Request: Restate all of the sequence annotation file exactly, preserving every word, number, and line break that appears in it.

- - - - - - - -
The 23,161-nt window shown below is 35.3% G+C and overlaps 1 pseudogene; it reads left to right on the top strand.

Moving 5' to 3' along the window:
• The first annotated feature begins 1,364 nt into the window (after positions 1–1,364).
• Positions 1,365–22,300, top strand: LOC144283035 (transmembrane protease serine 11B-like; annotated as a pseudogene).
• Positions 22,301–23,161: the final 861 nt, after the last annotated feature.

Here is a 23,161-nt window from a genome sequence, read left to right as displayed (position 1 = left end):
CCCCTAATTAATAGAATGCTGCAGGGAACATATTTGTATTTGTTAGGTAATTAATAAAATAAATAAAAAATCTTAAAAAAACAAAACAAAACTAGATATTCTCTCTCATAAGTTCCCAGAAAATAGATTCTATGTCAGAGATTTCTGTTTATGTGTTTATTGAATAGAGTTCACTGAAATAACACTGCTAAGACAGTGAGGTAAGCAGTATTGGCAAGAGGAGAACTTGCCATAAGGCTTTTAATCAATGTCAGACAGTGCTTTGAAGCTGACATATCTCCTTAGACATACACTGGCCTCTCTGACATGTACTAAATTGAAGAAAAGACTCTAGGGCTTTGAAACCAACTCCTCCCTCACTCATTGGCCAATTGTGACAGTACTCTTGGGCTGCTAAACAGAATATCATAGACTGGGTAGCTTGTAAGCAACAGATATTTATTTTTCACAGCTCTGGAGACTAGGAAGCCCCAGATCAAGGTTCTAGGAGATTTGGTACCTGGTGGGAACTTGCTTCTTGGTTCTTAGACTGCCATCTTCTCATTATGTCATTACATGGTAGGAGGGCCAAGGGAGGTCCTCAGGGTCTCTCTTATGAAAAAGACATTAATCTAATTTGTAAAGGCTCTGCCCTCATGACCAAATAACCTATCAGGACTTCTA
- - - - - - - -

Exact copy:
The 23,161-nt window shown below is 35.3% G+C and overlaps 1 pseudogene; it reads left to right on the top strand.

Moving 5' to 3' along the window:
• The first annotated feature begins 1,364 nt into the window (after positions 1–1,364).
• Positions 1,365–22,300, top strand: LOC144283035 (transmembrane protease serine 11B-like; annotated as a pseudogene).
• Positions 22,301–23,161: the final 861 nt, after the last annotated feature.

Here is a 23,161-nt window from a genome sequence, read left to right as displayed (position 1 = left end):
CCCCTAATTAATAGAATGCTGCAGGGAACATATTTGTATTTGTTAGGTAATTAATAAAATAAATAAAAAATCTTAAAAAAACAAAACAAAACTAGATATTCTCTCTCATAAGTTCCCAGAAAATAGATTCTATGTCAGAGATTTCTGTTTATGTGTTTATTGAATAGAGTTCACTGAAATAACACTGCTAAGACAGTGAGGTAAGCAGTATTGGCAAGAGGAGAACTTGCCATAAGGCTTTTAATCAATGTCAGACAGTGCTTTGAAGCTGACATATCTCCTTAGACATACACTGGCCTCTCTGACATGTACTAAATTGAAGAAAAGACTCTAGGGCTTTGAAACCAACTCCTCCCTCACTCATTGGCCAATTGTGACAGTACTCTTGGGCTGCTAAACAGAATATCATAGACTGGGTAGCTTGTAAGCAACAGATATTTATTTTTCACAGCTCTGGAGACTAGGAAGCCCCAGATCAAGGTTCTAGGAGATTTGGTACCTGGTGGGAACTTGCTTCTTGGTTCTTAGACTGCCATCTTCTCATTATGTCATTACATGGTAGGAGGGCCAAGGGAGGTCCTCAGGGTCTCTCTTATGAAAAAGACATTAATCTAATTTGTAAAGGCTCTGCCCTCATGACCAAATAACCTATCAGGACTTCTA